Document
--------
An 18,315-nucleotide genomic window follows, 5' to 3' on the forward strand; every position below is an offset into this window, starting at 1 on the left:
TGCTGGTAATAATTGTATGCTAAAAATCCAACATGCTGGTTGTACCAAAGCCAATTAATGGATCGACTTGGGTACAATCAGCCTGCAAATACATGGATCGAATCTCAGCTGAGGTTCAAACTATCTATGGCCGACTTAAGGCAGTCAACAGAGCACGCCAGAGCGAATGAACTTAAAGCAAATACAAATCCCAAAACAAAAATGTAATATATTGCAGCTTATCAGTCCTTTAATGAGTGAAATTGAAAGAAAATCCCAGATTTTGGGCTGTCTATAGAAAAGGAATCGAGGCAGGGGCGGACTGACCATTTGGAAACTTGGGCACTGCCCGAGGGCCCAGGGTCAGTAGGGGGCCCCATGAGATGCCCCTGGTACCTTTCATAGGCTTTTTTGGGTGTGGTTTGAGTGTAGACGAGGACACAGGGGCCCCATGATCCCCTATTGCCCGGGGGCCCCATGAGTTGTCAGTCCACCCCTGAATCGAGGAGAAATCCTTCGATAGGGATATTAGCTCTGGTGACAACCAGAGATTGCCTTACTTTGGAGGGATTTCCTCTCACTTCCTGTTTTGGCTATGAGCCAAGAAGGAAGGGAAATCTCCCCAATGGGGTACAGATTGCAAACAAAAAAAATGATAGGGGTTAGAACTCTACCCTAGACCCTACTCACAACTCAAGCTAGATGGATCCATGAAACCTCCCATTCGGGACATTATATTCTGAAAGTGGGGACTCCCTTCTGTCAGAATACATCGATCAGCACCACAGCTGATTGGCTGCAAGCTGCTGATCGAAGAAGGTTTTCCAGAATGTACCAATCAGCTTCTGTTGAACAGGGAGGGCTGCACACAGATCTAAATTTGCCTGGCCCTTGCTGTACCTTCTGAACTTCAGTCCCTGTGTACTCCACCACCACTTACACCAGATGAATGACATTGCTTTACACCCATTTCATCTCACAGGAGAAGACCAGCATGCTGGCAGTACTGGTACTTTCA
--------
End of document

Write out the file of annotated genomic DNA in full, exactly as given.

An 18,315-nucleotide genomic window follows, 5' to 3' on the forward strand; every position below is an offset into this window, starting at 1 on the left:
TGCTGGTAATAATTGTATGCTAAAAATCCAACATGCTGGTTGTACCAAAGCCAATTAATGGATCGACTTGGGTACAATCAGCCTGCAAATACATGGATCGAATCTCAGCTGAGGTTCAAACTATCTATGGCCGACTTAAGGCAGTCAACAGAGCACGCCAGAGCGAATGAACTTAAAGCAAATACAAATCCCAAAACAAAAATGTAATATATTGCAGCTTATCAGTCCTTTAATGAGTGAAATTGAAAGAAAATCCCAGATTTTGGGCTGTCTATAGAAAAGGAATCGAGGCAGGGGCGGACTGACCATTTGGAAACTTGGGCACTGCCCGAGGGCCCAGGGTCAGTAGGGGGCCCCATGAGATGCCCCTGGTACCTTTCATAGGCTTTTTTGGGTGTGGTTTGAGTGTAGACGAGGACACAGGGGCCCCATGATCCCCTATTGCCCGGGGGCCCCATGAGTTGTCAGTCCACCCCTGAATCGAGGAGAAATCCTTCGATAGGGATATTAGCTCTGGTGACAACCAGAGATTGCCTTACTTTGGAGGGATTTCCTCTCACTTCCTGTTTTGGCTATGAGCCAAGAAGGAAGGGAAATCTCCCCAATGGGGTACAGATTGCAAACAAAAAAAATGATAGGGGTTAGAACTCTACCCTAGACCCTACTCACAACTCAAGCTAGATGGATCCATGAAACCTCCCATTCGGGACATTATATTCTGAAAGTGGGGACTCCCTTCTGTCAGAATACATCGATCAGCACCACAGCTGATTGGCTGCAAGCTGCTGATCGAAGAAGGTTTTCCAGAATGTACCAATCAGCTTCTGTTGAACAGGGAGGGCTGCACACAGATCTAAATTTGCCTGGCCCTTGCTGTACCTTCTGAACTTCAGTCCCTGTGTACTCCACCACCACTTACACCAGATGAATGACATTGCTTTACACCCATTTCATCTCACAGGAGAAGACCAGCATGCTGGCAGTACTGGTACTTTCA